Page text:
“These are lucky numbers,” she said, as she and her colleagues dug up their instruments’ performance stats. Dr. Rigby cautioned that the telescope’s instruments are still being calibrated, so the numbers could still change. Prepare to recalculate your results at the touch of a button, she told a group of astronomers in the lobby: “Otherwise you’ll hate your life.”

Perhaps the Webb telescope’s biggest surprise yet concerns events in the early millennia of the universe. It appears galaxies formed, generated and nurtured stars faster than battle-tested cosmological models estimate.

“How Did Galaxies Get So Old So Fast?” asked Adam Riess, a Nobel laureate in physics and cosmologist from Johns Hopkins University who stopped by for the day.

Exploring that province – “cosmic spring,” as one astronomer called it – is the goal of several international collaborations with snappy acronyms such as JADES (JWST Advanced Deep Extragalactic Survey), CEERS (Cosmic Evolution Early Release Science), GLASS (Grism Lens -Amplified Survey From Space) and PEARLS (Prime Extragalactic Areas for Reionization and Lensing Science).

Webb’s infrared vision is fundamental to these efforts. As the universe expands, galaxies and other distant celestial objects are speeding away from Earth so fast that their light has stretched and shifted to invisible, infrared wavelengths. Beyond a certain point, the most distant galaxies recede so quickly, and their light is so stretched in wavelength, that they are invisible even to the Hubble telescope.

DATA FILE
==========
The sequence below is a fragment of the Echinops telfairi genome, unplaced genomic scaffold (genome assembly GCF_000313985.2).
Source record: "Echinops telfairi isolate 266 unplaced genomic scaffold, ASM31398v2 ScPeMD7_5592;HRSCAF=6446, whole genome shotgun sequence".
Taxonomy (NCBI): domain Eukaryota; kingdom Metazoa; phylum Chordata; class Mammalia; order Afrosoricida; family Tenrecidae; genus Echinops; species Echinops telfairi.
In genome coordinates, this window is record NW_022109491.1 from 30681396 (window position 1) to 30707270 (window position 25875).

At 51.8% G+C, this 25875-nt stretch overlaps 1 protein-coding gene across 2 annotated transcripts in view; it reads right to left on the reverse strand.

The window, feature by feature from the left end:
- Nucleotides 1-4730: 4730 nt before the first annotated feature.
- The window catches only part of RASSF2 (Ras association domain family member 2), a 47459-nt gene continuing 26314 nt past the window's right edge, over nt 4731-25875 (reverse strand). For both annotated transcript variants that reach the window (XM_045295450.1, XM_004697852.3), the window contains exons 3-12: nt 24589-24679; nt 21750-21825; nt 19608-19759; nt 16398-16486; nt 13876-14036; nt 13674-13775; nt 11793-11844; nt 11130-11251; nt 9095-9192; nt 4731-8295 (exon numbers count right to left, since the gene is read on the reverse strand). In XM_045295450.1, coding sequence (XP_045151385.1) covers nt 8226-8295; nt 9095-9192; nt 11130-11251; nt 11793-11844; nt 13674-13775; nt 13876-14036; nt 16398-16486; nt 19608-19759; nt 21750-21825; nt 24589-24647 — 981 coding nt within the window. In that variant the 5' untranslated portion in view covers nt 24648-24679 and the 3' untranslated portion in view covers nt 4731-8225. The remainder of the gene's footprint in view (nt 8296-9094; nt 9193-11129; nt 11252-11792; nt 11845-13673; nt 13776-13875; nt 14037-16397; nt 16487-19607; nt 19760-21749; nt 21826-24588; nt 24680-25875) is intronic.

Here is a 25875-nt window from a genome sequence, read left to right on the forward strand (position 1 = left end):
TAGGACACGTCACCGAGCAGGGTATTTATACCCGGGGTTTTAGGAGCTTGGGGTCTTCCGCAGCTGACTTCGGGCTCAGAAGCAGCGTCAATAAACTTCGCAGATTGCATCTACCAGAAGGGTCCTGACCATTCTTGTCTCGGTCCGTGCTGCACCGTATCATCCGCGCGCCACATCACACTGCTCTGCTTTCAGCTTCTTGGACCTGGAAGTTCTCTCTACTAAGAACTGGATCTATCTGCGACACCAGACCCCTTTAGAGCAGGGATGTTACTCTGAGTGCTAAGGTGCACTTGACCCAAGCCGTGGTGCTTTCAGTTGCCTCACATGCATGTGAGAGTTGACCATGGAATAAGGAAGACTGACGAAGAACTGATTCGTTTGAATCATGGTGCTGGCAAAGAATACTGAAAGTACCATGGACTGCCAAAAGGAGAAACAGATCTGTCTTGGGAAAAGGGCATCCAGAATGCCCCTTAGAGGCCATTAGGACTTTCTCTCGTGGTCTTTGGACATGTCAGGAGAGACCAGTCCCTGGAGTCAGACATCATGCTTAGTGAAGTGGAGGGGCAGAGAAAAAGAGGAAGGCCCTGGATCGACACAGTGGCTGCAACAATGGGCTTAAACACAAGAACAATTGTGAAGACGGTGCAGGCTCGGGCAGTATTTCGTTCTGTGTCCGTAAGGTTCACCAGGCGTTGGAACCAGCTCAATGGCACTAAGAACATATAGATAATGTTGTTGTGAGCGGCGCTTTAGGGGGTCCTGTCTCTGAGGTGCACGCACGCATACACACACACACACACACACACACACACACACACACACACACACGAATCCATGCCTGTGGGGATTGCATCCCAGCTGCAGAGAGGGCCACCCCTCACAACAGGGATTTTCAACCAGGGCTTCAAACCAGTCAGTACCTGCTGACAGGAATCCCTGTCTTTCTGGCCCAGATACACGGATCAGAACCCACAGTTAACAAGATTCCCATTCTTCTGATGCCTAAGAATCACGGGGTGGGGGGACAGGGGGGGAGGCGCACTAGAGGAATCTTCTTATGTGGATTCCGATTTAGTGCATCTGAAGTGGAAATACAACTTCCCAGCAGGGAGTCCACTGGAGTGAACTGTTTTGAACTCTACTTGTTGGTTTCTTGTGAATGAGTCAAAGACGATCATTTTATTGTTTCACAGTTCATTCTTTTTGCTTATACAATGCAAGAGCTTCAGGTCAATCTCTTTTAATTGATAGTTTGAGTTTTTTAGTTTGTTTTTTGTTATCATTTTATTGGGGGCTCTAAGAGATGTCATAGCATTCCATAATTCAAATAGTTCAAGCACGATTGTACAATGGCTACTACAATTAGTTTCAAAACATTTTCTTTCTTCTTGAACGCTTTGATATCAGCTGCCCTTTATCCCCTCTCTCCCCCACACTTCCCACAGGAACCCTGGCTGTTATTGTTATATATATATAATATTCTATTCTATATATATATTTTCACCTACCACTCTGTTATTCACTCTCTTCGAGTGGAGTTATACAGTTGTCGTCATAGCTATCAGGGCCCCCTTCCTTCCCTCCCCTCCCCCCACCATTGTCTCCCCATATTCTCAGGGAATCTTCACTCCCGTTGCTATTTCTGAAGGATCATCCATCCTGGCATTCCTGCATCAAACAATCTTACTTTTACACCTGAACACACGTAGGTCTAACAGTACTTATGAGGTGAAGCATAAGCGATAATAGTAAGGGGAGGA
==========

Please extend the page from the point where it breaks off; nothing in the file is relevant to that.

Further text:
The Webb telescope is designed to uncover and explore these regions, which represent the universe only a billion years old, when the first galaxies began to bloom with stars.

“It takes time for matter to cool and become dense enough for stars to ignite,” noted Emma Curtis-Lake of the University of Hertfordshire and member of the JADES team. The rate of star formation peaked when the universe was four billion years old, she added, and has been declining ever since. The cosmos is now 13.8 billion years old.

Astronomers measure cosmic distances with a parameter called redshift, which indicates how much the light from a distant object has been stretched. Just a few months ago, a redshift of 8, which corresponds to a time when the universe was about 646 million years old, was considered a high redshift. Thanks to dr. Curtis-Lake and colleagues, the record redshift is now 13.2, which corresponds to when the universe was only 325 million years old.